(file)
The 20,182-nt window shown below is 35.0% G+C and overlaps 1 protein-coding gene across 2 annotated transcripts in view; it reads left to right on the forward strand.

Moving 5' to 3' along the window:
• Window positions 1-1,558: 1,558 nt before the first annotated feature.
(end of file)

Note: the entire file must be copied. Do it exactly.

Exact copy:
The 20,182-nt window shown below is 35.0% G+C and overlaps 1 protein-coding gene across 2 annotated transcripts in view; it reads left to right on the forward strand.

Moving 5' to 3' along the window:
• Window positions 1-1,558: 1,558 nt before the first annotated feature.